HC Deb 07 May 1980 vol 984 cc269-71
13. Mr. Eadie

asked the Secretary of State for Scotland what new circulars giving guidance to newly elected district councillors he intends to issue.

Mr. Rifkind

None. It is our policy to issue only essential circulars to local authorities, and I know of no need for circulars to individual district councillors of the kind proposed.

Mr. Eadie

Does the hon. Gentleman realise that he has given great offence today to the Lothian region? It is a matter of simple geography that Edinburgh does not comprise all the Lothians. If the hon. Gentleman looks at the local election results, he will discover that in West and East Lothian his party was slaughtered and that in Midlothian there is not even a Conservative on the council. If the hon. Gentleman should consider amending the decision about sending cir culars to newly-elected councillors, will he consider following the dictum of his right hon. Friend, who believes that leaders of nations should respond to public opinion? Why does not the hon. Gentleman respond to the ballot box and change the policy which the Government are at present pusuing so disastrously?

Mr. Rifkind

The hon. Gentleman ought to check his information. He will appreciate that in the Lothian region the Labour Party hardly won a seat from the Conservative Party, and that any successess it had in West Lothian or Midlothian were entirely at the expense of the Scottish nationalists. If the hon. Gentleman is concerned about the public's views, he should appreciate that the Government were given a mandate for their economic strategy at the general election. Unless he subscribes to the doctrines of the Scottish National Party, the only party to believe in a separate Scottish mandate—whose views have been rejected by the Scottish public on every occasion during the past 12 months—he should realise that the Government's mandate is extant.

Mr. Henderson

Does my hon. Friend recall that the Labour Party has never had a majority in Scotland? Does not my hon. Friend agree that if the Labour Party wants the Conservative Party to maintain its majority in Scotland, it should oppose the implementation of the Tenants' Rights, Etc. (Scotland) Bill?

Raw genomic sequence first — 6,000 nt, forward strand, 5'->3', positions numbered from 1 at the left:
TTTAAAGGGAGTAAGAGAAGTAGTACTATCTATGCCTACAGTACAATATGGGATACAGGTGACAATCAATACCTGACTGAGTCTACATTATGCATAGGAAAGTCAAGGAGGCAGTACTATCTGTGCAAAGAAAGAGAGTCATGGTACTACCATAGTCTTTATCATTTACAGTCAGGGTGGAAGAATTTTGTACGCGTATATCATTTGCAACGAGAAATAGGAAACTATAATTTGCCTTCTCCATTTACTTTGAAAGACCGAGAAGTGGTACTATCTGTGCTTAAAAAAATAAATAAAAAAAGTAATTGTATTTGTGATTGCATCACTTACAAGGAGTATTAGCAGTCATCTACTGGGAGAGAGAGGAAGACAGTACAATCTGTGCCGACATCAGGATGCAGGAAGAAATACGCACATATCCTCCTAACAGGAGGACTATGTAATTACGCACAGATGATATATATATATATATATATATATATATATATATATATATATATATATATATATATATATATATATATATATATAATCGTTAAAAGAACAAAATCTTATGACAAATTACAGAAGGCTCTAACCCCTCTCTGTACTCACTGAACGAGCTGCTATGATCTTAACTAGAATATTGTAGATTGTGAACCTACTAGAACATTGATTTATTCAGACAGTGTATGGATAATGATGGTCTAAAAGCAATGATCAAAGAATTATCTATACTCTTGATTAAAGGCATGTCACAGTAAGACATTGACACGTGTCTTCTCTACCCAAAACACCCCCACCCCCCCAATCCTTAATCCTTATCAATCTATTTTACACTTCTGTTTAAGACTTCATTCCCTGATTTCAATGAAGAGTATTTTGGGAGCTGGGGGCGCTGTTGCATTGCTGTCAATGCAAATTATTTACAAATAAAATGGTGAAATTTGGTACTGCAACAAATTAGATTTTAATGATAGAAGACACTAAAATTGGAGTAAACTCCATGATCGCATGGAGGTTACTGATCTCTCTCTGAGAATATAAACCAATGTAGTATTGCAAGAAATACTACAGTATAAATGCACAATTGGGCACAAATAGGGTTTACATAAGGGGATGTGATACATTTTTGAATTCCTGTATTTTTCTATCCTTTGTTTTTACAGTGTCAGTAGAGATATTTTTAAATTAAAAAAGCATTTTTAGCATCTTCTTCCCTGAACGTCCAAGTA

Mr. Rifkind

My hon. Friend is correct. Since the last war, the only party to gain the majority of the popular vote in Scotland has been the Conservative Party.

Mr. Grimond

May I congratulate the Minister on his determination not to give any guidance to local councils? Does not he accept that that would certainly be wrong? Should he be tempted to do so, will he put a sentence piece on the bottom of all such circulars saying that his advice should be disregarded in all circumstances?

Mr. Rifkind

The Government have great sympathy with that view. During the last year of the previous Administration 500 circulars were issued. We have issued only 200 circulars in our first 12 months in office. We are seeking to reduce the amount of unnecessary advice that is given to local authorities.

Mr. George Robertson

Does not the Minister think that local councils should be given advice on how to understand the Government's arithmetic? Did he not say earlier that COSLA was quite happy with the shortfall of £93 million in this year's cash limit, which is intended to cover the cost of inflation? Does he not realise that I received a letter from the secretary of the convention stating: The opinion of the Convention that the cash limit was totally inadequate has therefore been confirmed. Is there not a case for saying that the Government's arithmetic is different from that of everyone else?

Mr. Rifkind

The hon. Gentleman's hearing is somewhat deficient. I said that the convention was satisfied that the Government's cash limits—however inadequate the convention might consider them—were enormously more realistic than those provided by the Labour Administration.

Forward to